International money transfers - Based on the amount you’re sending or receiving, the destination, and the speed with which the money is to be sent, charges for international money transfers at French banks may vary from €10 EUR for smaller payments to €30 EUR or more for larger amounts.
Keep up your search for the best banks in France for expats, based on these factors:
Ease of access - Does the bank offer telephone, online, or mobile banking services, apart from face-to-face banking?
Fees and charges - Compare the service costs of different French banks, along with their pros and cons, before making a choice.
Language support - You might want to check whether your chosen bank offers English-speaking services or has staff members who speak the language. It’s harder to find such language support in regional and smaller banks, but most online and international banks readily provide English-speaking services.
Services - Other than the usual basket of services banks provide, find out if the bank has French pension savings plans or foreign transactions on offer.
Headquartered in Paris (as the name suggests), BNP Paribas is the largest bank in France, and counts itself among the largest banks in Europe, too.
To open an account there, you simply need to reside in France - there isn’t even any condition as to how much your minimum income should be for banking with them.
The bank offers a huge variety of savings accounts aimed at different types of customers, including an Innovation Savings Account (for young innovative business owners and students), Livret A, and a Young Booklet (for people aged 12 to 25).
Sure, with the Savings Account, you need to maintain a minimum balance of €10 EUR every month, earn interest at a low annual rate of 0.02%, and pay income tax on your savings as well.
But on the brighter side, the account has no limit to the amount of money you want to save, and you can withdraw money for free, too.
With a Livret A, on the other hand, you get a much higher interest rate (0.50%) and a cap of €22,950 EUR ($27,378 USD) on your savings. More importantly, this account is tax-free.
BNP Paribas also offers consumer loans, real estate loans, insurance products, and investment funds for expats and French citizens alike.
Also based in Paris, this group of cooperative banks was founded in 1878, and operates under the control of more than 10 independent regional banks.
You can open a Livret A with this bank, too. A lot like the one offered by BNP Paribas, the Livret A at Banque Populaire is tax-free and guarantees the same rate of interest. The ceiling on the savings amount is exactly the same as well, and the minimum deposit for opening a Livret A is €10 EUR.
You can take out your money from this account anytime, without any penalty or charges. Keep in mind, though, that you can open only one such savings account, and moreover, you can’t set up this account as a joint account.
If you want to save for your kid’s education or generate extra income for your retirement, you can also set up Selectio, a monetary savings contract (basically, a bundle of fixed-rate progressive term accounts) at the bank.
Apart from savings accounts, you’ll find stock savings plans, real estate investments, personal loans, and credit financing at Banque Populaire.
This bank also allows you to open a Livret A for your kids, but what sets them apart from the other two French banks is that they’ve got a plethora of financial solutions for students and young people under 29 years of age.
Whether you want to get a driving license or finance your studies in France, Societe Generale has got you covered with student loans and other options.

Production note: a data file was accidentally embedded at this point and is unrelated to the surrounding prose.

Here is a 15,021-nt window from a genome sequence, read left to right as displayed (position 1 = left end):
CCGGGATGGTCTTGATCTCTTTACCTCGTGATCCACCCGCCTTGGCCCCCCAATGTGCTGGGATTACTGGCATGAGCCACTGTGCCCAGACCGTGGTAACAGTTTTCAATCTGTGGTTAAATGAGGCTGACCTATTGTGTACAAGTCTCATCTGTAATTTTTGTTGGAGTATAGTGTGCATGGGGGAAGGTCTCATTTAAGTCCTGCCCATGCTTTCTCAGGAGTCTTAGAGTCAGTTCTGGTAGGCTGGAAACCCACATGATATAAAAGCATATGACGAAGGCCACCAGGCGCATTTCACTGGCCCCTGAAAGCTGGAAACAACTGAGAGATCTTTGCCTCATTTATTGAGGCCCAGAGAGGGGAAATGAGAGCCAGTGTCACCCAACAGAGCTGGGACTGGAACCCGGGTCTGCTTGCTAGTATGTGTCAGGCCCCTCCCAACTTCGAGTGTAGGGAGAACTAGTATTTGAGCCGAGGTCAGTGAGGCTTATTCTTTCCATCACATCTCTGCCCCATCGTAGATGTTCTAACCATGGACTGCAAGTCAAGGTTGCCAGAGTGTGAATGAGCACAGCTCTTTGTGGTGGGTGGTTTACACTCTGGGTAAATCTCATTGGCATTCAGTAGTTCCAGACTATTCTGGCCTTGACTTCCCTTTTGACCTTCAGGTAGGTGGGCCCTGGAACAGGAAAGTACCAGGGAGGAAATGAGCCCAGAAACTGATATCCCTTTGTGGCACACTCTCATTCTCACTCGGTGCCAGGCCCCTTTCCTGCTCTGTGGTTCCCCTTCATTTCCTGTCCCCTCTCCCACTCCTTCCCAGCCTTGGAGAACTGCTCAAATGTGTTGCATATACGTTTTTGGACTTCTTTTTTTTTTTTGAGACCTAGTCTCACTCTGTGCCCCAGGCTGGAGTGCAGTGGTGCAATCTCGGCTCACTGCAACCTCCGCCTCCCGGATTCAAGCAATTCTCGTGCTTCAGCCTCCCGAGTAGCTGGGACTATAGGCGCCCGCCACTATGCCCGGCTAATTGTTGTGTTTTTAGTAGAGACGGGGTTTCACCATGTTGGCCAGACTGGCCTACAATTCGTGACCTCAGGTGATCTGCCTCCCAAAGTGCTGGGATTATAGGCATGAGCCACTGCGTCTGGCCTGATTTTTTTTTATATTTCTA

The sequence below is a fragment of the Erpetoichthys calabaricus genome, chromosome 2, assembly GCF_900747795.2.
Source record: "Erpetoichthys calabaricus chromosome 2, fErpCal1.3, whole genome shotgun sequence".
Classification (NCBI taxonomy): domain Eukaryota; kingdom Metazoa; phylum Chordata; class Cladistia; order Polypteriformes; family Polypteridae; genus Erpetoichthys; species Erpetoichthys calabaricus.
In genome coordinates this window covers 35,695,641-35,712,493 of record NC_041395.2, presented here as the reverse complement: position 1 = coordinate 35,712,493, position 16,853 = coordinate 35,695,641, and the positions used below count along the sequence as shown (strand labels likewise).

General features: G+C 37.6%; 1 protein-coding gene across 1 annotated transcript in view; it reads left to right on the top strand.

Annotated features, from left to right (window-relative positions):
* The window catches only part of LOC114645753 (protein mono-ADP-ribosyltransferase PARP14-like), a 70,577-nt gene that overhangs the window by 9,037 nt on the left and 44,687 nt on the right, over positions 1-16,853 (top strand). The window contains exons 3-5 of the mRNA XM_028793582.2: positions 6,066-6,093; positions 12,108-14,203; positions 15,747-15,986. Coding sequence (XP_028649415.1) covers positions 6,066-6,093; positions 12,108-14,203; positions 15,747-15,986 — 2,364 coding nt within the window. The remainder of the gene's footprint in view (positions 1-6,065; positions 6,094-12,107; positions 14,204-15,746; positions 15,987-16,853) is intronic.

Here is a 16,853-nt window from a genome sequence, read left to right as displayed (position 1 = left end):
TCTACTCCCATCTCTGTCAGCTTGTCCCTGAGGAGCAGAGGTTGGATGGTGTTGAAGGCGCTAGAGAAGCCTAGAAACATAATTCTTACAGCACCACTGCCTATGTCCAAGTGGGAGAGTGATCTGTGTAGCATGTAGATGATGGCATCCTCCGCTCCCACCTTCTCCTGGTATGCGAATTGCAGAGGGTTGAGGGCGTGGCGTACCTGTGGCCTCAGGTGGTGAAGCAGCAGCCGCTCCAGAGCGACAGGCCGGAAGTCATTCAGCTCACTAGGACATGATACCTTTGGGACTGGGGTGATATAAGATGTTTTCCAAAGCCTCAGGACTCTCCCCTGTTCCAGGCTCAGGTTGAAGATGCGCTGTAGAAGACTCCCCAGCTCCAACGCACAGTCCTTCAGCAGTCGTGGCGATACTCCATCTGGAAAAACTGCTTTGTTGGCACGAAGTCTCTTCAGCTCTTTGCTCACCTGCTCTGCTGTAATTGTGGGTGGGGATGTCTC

For example, if you’re under 26, you can finance your driving license training for A, A1, A2, and B permits with a permitted loan of €600 EUR ($715.76 USD) to €1,200 EUR ($1,431 USD) from the bank. You just need to pay back the bank up to €1 EUR per day, without any interest at all.
To set up a bank account in France, all you need to do is visit any branch (try to find one near your place of residence, so you don’t face any issue in case of an emergency) and fill up an application form (mandat).
Taking a translator with you might be a good idea, if you aren’t fluent in French, because what if you don’t find English-speaking staff at the bank?
Here’s a list of documents you’ll generally need:
Your passport (a valid one, of course), or any other identity proof
Proof of your residential address in France, like a telephone or electricity bill
Your French visa or other proof of your residency status
Proof of your student or job status
Your handwritten signature
It’d be better if your documents were in French, but if these aren’t, you may need to have your documents translated with an Apostille stamp or provide a notarized translation.
Most French banks won’t take more than 7 to 14 days to furnish you with your account number, debit card, and other banking documents.
Transferring money globally with a French bank? Go ahead and scroll back up to the banking fees section to see how much that will cost you. You’ll face multiple transaction fees, then, but that’s not all - you might also have to work with unfavorable currency exchange rates.
There’s no reason why you should, though.
This is where an online international money transfer provider like Xe comes in. We can help you to send money to over 130 countries at competitive exchange rates, so you can save time and money on your international transfers All you need to do is follow these simple steps:
Select the currencies you’d like to exchange and enter the amount you want to send..
Enter the recipient’s name, address, and bank details (including bank name, account number, bank code, and BIC/SWIFT code).
Pick a payment method out of direct debit, bank transfer, and card payment.
Add your payment info and confirm all the details you’ve entered so far.
So, for transferring money to your country of origin, or to your family in France (if you’re a French expat in another country), international money transfer services like Xe are your best bet when it comes to speed, price, and general ease of use.
To keep your money safe, though, and generally manage your finances, here’s to your new bank account in France!
All currency conversions mentioned are based on the EUR/USD exchange rate as on June 23rd, 2021, at 10:20 AM PT.